Tyon Poindexter was arrested last Friday on charges of failure to register as a sex offender and giving a false address to a law enforcement officer. Authorities have been looking for him since he failed to register as a sex offender in 2016, and he eventually was found in a Fulton County library last week. His arrest warrants show that he allegedly lied to officers about his residence – explaining that second charge mentioned earlier.
Poindexter was charged and indicted on charges several years back. He was sentenced to two years in prison and ordered to register as a sex offender.
Why would someone be required to register as a Sex Offender in Georgia?
Sex crimes in Georgia, in which the victim is a minor or if the sex crime is of a dangerous nature, usually require the convicted person to register with the Georgia Sexual Offender Registry as part of his or her conviction. These sex crimes include: aggravated child molestation, rape, aggravated sodomy, and many others.
According to the Georgia Code, if someone fails to comply with the requirements by not registering as ordered and is convicted with the offense, it is considered a felony. The punishment if convicted is a prison sentence of 1 to 30 years. Also, the only way for someone to be removed from the Georgia Sexual Offender Registry is if the removal is ordered by a court. (O.C.G.A. §42-1-12).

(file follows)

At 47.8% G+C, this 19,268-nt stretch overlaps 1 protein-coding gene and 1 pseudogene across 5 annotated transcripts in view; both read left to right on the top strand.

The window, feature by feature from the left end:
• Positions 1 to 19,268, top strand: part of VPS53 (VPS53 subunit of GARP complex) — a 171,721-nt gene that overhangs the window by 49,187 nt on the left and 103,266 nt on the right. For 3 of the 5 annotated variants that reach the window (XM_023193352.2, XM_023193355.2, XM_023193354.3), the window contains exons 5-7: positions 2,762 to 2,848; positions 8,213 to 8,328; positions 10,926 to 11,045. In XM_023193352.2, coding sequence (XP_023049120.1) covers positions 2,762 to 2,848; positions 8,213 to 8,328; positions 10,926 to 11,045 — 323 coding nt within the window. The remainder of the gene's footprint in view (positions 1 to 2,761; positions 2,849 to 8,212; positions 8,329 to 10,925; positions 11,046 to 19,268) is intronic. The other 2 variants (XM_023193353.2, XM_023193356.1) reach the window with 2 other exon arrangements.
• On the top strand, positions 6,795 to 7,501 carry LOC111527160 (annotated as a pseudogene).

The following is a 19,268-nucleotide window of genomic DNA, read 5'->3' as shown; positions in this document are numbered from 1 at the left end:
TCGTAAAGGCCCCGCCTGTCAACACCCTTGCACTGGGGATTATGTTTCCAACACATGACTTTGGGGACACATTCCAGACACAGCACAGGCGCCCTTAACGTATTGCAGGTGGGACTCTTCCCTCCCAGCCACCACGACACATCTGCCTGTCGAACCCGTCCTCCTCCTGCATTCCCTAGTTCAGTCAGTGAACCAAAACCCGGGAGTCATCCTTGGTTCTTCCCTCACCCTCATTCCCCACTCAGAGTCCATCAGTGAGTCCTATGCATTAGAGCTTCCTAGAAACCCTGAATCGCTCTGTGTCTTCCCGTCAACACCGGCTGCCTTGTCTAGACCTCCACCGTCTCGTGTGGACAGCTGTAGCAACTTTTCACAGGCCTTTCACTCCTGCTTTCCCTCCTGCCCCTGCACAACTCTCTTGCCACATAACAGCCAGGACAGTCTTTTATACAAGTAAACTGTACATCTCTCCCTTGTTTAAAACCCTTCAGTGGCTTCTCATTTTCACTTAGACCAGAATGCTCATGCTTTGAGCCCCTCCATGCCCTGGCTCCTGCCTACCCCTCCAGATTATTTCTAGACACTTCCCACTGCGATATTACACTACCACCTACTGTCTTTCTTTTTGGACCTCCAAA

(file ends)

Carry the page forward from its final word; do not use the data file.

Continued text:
Someone can also get charged if they know and reasonably believes that a sex offender who is not complying or has not complied with the rules of their registration – the offense is known as harboring, concealing, or withholding information concerning a sexual offender in Georgia.
What about the second charge? What is giving a false address to a law enforcement officer?
Giving a false address to a law enforcement officer in Georgia is defined by the Georgia Code as when a person “gives a false name, address, or date of birth to a law enforcement officer in the lawful discharge of his official duties with the intent of misleading the officer as to their identity or birthdate” (O.C.G.A. §16-10-25). If convicted, the crime is considered a misdemeanor, and the punishment can include a fine up to $1,000, up to 12 months in jail, or both.
Charges and arrests are generally embarrassing and life-altering - especially when dealing with sex crimes. Having a Georgia Criminal Defense Attorney who understands the effects that accusations like these have on your life as well as how the Georgia Criminal Process works in Georgia. The lawyers at Lawson and Berry have everything we need to defend your case and will walk you through every step of the way.
We believe that no one should be assumed guilty just because he or she has been accused of a crime. If you or a loved one has been arrested and/or charged with a crime in Georgia, contact a Georgia Criminal Defense Lawyer today.